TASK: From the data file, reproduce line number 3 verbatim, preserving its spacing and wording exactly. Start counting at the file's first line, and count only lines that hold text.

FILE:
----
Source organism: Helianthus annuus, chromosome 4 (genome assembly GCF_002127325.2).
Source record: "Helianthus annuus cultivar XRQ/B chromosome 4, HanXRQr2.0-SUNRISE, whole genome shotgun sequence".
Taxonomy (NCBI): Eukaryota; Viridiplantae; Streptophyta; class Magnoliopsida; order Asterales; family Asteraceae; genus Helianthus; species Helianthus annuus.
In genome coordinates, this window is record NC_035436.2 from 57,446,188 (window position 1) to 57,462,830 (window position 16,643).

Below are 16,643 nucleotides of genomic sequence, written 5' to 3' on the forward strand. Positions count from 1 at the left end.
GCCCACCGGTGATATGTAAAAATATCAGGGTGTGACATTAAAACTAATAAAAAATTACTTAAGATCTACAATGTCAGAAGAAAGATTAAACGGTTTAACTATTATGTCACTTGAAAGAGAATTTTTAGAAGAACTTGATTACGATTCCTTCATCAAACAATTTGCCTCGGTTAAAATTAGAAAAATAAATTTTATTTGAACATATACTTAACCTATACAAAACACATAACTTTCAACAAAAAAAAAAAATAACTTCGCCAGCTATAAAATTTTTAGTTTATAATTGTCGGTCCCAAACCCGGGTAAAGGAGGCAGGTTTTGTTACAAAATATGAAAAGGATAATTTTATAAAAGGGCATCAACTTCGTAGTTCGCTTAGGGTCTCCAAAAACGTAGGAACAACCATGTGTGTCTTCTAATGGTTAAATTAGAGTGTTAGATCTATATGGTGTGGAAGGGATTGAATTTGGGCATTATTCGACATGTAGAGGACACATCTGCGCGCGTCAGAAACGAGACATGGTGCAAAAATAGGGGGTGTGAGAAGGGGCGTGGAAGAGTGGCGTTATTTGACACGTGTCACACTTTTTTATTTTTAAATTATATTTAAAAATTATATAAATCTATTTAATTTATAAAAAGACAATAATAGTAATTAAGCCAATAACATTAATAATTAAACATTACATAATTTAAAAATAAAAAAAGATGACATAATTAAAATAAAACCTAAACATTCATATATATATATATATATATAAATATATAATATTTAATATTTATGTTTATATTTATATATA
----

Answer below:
Taxonomy (NCBI): Eukaryota; Viridiplantae; Streptophyta; class Magnoliopsida; order Asterales; family Asteraceae; genus Helianthus; species Helianthus annuus.